Don't Try to Navigate the Legal System Alone

How Can I Prepare for a Child Custody Case?

A child custody case is often intimidating for parents. You obviously want to present yourself in the best possible light, but you also want to refrain from bad-mouthing the other parent, which most courts look down upon. To ensure you're properly prepared for your case, Very Well Family offers the following advice.

If you're seeking sole custody, familiarize yourself with the better parent standard. In most cases, the court wants both parents to share custody equally unless it's shown that one parent offers a higher level of care than the other. Proving you're the better parent can be quite difficult, barring circumstances involving abuse or neglect. You may want to establish that you were responsible for the majority of caregiving while you and your spouse were married. If so, the court will be reluctant to deprive the child of this stability.

You also want to make a good impression during the hearing. Along with dressing in an acceptable manner, you must refrain from emotional outbursts or accusations towards your ex. Even if you're in the right, this will present the wrong image to the court during your hearing. Many attorneys even take their clients through roleplaying exercises to properly prepare them. That way you'll be ready for the type of questions asked, which can be jarring in some circumstances. You should also read up on the custody laws in your state. Even the way custody is referred to can vary quite a bit, so going into the process with a solid understanding is a must.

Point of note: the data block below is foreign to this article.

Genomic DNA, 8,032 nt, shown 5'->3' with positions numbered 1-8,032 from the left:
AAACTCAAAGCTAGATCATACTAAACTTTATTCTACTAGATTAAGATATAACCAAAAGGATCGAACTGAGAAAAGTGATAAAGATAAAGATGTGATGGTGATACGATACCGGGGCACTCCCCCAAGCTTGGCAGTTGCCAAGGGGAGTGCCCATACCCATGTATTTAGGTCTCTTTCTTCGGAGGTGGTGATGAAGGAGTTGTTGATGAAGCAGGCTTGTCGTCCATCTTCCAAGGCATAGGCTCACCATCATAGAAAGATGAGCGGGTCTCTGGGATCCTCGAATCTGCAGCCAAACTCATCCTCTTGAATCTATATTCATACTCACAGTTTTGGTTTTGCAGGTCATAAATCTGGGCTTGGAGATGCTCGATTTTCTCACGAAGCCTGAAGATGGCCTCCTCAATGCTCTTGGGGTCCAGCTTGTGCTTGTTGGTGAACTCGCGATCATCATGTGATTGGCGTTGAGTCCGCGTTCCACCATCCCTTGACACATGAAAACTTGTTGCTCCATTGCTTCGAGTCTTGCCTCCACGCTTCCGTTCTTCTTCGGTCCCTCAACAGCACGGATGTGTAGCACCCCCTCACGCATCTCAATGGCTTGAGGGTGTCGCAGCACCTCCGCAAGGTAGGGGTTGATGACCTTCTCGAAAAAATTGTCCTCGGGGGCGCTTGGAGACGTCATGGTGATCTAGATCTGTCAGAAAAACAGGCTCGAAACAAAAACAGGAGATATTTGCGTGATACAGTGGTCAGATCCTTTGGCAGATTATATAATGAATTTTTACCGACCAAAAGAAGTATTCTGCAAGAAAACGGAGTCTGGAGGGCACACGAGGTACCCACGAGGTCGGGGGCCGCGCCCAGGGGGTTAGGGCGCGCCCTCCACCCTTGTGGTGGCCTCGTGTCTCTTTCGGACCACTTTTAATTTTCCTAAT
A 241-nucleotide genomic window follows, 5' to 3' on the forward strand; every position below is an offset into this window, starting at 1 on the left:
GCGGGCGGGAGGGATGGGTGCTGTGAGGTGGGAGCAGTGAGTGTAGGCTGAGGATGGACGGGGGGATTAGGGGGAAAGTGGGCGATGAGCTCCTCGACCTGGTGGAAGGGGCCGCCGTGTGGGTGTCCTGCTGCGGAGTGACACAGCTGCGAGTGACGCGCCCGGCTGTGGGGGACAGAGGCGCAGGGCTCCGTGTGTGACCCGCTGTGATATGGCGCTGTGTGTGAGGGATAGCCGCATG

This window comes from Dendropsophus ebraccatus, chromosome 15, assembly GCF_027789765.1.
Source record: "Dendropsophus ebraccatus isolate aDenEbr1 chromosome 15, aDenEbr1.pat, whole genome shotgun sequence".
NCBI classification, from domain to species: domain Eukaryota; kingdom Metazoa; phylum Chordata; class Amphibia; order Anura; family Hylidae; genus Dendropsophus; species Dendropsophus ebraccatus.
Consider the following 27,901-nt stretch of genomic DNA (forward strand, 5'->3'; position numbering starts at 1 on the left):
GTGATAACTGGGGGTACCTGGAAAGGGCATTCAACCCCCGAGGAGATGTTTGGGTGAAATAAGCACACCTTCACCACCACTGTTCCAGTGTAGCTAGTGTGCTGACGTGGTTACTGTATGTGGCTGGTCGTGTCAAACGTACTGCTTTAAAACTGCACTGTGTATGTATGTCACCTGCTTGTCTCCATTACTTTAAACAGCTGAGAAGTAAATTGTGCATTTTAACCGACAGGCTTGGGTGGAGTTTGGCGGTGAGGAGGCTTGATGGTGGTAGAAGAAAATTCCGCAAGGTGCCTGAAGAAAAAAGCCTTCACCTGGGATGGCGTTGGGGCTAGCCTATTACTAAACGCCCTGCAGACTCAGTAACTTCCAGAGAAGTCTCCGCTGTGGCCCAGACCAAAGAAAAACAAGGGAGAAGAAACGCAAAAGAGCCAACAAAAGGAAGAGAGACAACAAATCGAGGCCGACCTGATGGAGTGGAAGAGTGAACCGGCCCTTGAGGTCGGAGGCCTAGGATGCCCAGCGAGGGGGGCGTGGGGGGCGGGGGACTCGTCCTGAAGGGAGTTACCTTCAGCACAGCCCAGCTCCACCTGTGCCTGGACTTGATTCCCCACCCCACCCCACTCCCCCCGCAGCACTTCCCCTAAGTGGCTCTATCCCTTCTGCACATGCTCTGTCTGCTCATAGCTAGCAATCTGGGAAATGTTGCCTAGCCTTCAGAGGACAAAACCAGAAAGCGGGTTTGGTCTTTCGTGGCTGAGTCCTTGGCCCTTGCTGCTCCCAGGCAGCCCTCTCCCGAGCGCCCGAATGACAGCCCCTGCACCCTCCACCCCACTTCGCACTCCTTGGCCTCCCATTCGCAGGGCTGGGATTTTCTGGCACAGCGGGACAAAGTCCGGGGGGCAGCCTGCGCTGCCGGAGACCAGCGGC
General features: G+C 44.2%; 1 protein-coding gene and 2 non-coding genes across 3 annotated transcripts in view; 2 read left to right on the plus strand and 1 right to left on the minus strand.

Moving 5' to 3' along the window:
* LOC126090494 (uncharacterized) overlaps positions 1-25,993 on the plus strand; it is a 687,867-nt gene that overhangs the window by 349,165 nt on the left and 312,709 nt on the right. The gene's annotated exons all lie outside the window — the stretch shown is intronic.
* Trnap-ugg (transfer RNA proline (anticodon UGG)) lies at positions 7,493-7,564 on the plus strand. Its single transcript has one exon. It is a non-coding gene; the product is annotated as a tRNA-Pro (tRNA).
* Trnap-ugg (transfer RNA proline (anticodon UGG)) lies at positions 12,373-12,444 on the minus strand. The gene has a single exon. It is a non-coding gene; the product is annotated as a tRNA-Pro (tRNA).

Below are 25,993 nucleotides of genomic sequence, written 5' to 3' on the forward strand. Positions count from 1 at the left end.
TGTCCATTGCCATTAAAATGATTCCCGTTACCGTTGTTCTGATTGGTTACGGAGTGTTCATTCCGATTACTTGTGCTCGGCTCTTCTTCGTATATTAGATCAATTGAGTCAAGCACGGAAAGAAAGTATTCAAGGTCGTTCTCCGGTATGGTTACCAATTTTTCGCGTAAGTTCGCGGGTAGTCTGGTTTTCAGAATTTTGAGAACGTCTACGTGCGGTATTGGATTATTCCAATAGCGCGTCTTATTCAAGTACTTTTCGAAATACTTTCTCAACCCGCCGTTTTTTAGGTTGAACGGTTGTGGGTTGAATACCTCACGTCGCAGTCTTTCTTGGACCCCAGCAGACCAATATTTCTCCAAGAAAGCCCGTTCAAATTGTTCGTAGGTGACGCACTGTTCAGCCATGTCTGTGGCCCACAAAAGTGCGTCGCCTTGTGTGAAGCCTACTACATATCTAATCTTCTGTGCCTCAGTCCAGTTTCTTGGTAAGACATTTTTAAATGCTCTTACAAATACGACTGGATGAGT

Lastly, keep in mind that the actual hearing might not be what you expect. No jury will be present during the hearing. Instead, a judge will listen to both sides of the case and make a determination based on the information and documents presented. You are free to appeal the decision if you disagree with the ruling, but you'll likely receive the same decision unless you have new information to present.

Related Posts: Developing a healthy plan for long-distance parenting, Can you relearn how to communicate with your ex?, Do I need a guardianship for a mentally ill relative?, Are you struggling to agree with a co-parent?